*I’ve had a light bulb moment* Imagine that feeling when you’ve lost your keys. You’re running late, you have a thousand and one things to do, you haven’t slept properly in days and you’ve just stubbed your toe on the stairs whilst looking for your shoes. That is the frustration and the ‘why me’ feeling that comes with brain fog.
Now you might wonder why am I blogging now? What’s different? The answer… nothing. Absolutely nothing is different I am still in an enormous amount of pain, I am still exhausted but today I decided to work with my brain fog instead of against it. I have written this blog post with a rough idea of what I want to talk about but without any real solid basis. It means that I don’t get frustrated and give up when I can’t remember exactly what I want to say. You may call me impatient but when you live with this every day it’s easy to get sucked in and give up (although by this stage in the game there’s a part of you that just can’t quite give up, given how far you’ve gotten).
It has gone better than usual however, believe me when I say it’s not been easy. In fact whilst I am writing this sentence I realise that I had an idea of something to say and I forgot to note it down before I forgot. So to those of you that say I should make notes, believe me I try. I re-read the first two paragraphs which came to me quite easily 8 times in 10 minutes. I have re-corrected those paragraphs several more times since then. I seemed to have skipped out every other word or so. Even after correcting these paragraphs I have had to go back to do further corrections because even whilst correcting my mistakes I forget what my mistake was and how I planned to correct it.
Below you will find a screen shot of my notes page, with a list of some of the words I miss wrote. It’s a short list, not because I didn’t make mistakes but because I forgot about my list. It’s a little like writing a to-do list that includes write a shopping list and then losing your to-do list before you write your shopping list and then standing in the middle of Tesco with absolutely no idea.
I’ll be honest, perhaps a little too honest, but when I opened my web browsers to write this post I couldn’t remember the name of my own blog let alone the name of the site I use.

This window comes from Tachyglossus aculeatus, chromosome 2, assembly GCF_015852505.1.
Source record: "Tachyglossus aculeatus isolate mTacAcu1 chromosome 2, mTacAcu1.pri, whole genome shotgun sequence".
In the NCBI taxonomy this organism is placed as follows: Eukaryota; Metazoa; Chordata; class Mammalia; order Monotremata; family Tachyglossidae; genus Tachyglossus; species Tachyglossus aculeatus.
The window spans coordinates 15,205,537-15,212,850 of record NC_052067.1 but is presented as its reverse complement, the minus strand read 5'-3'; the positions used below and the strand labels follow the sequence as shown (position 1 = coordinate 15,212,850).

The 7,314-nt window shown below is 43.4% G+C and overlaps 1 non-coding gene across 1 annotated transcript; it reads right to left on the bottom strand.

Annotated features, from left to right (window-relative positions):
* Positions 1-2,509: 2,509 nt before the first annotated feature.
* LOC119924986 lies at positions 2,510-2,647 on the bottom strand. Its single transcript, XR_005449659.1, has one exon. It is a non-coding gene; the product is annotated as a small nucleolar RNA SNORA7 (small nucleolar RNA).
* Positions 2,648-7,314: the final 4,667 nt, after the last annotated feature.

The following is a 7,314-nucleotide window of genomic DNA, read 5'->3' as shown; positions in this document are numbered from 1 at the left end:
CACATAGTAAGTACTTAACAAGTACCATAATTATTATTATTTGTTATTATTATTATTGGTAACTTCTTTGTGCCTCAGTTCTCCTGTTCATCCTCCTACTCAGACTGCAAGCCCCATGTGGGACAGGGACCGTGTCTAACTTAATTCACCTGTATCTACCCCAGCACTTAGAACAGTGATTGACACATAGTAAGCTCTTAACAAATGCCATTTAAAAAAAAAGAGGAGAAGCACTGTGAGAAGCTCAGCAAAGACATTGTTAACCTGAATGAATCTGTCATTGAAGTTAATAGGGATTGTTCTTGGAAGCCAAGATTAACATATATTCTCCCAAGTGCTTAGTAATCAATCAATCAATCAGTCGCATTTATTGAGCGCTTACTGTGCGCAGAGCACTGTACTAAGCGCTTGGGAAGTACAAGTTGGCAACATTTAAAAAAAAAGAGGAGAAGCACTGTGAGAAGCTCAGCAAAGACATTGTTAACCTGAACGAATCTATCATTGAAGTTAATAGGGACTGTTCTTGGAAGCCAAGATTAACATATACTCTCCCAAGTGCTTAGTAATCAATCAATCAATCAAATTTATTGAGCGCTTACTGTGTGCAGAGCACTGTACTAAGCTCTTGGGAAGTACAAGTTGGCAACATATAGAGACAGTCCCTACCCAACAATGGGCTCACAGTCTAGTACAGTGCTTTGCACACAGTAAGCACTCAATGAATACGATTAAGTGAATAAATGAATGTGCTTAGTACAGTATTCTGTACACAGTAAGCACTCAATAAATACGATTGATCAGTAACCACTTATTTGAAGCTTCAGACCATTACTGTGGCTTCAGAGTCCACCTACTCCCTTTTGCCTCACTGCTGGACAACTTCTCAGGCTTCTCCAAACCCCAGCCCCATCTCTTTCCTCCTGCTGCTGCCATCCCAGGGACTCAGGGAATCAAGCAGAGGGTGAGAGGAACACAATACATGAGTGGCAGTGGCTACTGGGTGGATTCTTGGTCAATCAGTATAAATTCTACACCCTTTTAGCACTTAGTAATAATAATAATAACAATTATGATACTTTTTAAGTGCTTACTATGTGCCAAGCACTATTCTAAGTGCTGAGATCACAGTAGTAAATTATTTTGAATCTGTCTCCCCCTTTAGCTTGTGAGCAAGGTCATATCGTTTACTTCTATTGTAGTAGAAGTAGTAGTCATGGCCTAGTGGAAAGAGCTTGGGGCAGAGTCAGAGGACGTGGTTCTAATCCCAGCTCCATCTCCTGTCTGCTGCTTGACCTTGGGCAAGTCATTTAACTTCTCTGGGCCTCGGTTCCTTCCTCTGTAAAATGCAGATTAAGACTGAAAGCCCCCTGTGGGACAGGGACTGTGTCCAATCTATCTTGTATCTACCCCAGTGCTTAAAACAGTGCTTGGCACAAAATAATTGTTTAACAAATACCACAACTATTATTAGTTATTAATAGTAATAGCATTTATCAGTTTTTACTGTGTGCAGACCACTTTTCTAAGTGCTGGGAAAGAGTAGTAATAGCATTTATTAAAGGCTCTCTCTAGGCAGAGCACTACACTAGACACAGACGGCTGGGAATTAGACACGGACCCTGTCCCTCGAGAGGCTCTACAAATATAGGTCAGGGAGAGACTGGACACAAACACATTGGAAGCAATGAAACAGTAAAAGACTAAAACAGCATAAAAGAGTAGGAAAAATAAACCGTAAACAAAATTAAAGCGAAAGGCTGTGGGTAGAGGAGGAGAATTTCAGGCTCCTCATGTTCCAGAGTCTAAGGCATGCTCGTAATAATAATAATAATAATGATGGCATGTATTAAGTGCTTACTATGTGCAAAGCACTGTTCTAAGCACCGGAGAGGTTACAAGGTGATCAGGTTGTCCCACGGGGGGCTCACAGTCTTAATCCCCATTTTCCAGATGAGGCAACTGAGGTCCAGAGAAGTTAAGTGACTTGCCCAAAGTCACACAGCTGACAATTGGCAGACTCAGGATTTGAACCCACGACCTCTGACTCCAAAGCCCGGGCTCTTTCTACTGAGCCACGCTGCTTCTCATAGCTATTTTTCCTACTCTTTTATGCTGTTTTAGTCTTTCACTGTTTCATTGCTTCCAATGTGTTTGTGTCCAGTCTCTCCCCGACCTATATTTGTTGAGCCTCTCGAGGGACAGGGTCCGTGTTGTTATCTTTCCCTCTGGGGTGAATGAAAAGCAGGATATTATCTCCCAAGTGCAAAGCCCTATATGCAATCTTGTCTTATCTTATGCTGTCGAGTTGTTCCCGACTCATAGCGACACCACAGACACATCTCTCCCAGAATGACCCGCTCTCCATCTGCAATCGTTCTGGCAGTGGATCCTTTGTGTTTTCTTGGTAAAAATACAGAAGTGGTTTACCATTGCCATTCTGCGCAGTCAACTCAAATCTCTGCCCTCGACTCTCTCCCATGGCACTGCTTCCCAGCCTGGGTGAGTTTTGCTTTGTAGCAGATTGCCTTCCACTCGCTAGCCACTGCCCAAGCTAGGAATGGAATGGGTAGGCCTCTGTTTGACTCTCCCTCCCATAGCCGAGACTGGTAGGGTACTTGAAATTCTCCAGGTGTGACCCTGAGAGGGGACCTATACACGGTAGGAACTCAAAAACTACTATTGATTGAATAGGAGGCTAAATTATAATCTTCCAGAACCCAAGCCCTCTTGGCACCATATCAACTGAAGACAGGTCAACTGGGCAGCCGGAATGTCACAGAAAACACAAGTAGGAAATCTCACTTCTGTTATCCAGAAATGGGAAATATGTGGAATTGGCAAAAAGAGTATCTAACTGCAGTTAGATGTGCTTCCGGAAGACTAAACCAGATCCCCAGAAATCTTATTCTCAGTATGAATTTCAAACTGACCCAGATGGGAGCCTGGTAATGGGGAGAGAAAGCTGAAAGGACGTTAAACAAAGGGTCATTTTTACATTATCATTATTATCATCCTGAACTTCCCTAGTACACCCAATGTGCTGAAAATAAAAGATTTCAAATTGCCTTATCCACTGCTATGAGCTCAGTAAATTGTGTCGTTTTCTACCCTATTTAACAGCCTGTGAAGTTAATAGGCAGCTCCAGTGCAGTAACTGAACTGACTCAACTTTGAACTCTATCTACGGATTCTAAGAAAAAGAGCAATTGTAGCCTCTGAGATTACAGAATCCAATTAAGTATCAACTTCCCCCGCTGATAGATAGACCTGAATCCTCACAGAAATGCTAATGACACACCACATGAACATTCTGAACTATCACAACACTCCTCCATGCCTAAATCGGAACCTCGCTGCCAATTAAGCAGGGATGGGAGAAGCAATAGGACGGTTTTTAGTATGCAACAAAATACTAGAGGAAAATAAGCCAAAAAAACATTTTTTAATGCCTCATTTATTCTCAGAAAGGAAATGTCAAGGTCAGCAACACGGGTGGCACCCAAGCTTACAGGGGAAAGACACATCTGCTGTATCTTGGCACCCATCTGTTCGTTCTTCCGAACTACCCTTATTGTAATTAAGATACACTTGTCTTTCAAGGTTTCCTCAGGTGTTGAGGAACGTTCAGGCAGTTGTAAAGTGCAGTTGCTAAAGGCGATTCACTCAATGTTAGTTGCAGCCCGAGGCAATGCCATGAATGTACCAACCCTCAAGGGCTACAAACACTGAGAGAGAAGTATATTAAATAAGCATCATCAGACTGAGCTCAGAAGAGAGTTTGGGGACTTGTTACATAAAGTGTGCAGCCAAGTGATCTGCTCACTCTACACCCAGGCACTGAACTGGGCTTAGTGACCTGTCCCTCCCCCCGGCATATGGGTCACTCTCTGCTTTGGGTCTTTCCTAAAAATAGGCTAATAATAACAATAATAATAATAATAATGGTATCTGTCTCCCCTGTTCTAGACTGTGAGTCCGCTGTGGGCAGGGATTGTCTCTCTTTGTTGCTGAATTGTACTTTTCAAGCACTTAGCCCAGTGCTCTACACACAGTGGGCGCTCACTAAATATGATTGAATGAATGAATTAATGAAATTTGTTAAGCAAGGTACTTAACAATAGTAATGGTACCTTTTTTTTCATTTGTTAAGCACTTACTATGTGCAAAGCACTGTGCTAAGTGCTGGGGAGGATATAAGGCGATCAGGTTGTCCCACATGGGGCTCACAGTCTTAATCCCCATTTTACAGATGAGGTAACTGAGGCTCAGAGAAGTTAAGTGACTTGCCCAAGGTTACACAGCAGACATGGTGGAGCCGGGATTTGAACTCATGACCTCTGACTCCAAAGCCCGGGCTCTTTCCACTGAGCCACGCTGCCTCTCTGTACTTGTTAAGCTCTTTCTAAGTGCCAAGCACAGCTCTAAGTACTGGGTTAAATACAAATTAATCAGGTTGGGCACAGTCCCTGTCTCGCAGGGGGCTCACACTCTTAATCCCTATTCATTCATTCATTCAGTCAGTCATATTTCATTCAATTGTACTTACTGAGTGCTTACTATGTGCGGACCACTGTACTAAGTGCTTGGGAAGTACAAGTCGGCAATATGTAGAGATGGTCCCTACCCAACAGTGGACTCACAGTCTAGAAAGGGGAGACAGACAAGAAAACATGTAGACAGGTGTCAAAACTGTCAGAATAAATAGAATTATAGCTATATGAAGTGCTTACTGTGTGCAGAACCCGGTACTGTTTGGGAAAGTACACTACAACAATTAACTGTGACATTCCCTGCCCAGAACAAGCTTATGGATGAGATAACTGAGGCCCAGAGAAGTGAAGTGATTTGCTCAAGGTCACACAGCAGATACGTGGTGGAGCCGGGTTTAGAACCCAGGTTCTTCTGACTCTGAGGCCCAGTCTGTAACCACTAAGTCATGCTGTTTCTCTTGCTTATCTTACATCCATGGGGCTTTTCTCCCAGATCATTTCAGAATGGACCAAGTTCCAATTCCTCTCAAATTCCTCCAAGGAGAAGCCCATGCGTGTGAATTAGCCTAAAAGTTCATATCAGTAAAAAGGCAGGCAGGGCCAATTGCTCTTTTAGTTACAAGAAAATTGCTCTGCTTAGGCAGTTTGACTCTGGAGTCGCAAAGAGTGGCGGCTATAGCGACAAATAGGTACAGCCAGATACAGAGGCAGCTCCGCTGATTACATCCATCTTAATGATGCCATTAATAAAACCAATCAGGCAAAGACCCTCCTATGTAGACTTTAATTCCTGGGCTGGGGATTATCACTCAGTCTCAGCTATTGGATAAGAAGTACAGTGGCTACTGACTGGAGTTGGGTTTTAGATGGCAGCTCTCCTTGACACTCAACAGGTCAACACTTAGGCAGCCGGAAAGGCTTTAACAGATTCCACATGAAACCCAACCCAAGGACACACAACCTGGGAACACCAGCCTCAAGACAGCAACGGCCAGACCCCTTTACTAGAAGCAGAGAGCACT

You may think ‘well, she’s just a little forgetful’ or perhaps ‘well, she’s just a bit slow and stupid’. I am forgetful, aren’t we all? I do put the majority of this down to brain fog and we are all a little slow sometimes. However, I say this with complete confidence, I am not stupid. I have the GCSEs to prove it and an Extended Business Diploma, as I used to joke with my mum after someone would assume I was, because I openly told them I had a disability and they saw my walking stick or wheelchair.
Frequently people become frustrated or impatient with me because I forget what I was saying as I say it. I tell them I need to speak to them but then can’t remember or it takes me too long to be able to get my words from my brain to my mouth.
Therefore, I ask you this, please have a little more patience with someone like myself, or in fact anyone that has obviously had a long day even at 9.00am. As I can almost guarantee that the amount of frustration you feel in that situation, they feel it much more. Whilst also feeling apologetic and fed up.
I hope this blog helps you to understand why it may take me longer than you believe it should take or expect for my next post. I also hope that writing this post in the way I have will help and allow me to write my next a little easier.
If you would like to keep a little more up-to-date with what I am doing then you can follow me on Facebook: The World in my Words. I am trying to remember to update more here!
Also I apologise if you follow me on Instagram, I am currently unable to upload with text and am in discussions with Instagram about this. I will update as soon as I can!
(Oh and I bought my Christmas Tree yesterday, I’m so excited! But I have to wait until tomorrow to decorate it because apparently I’m supposed to share…)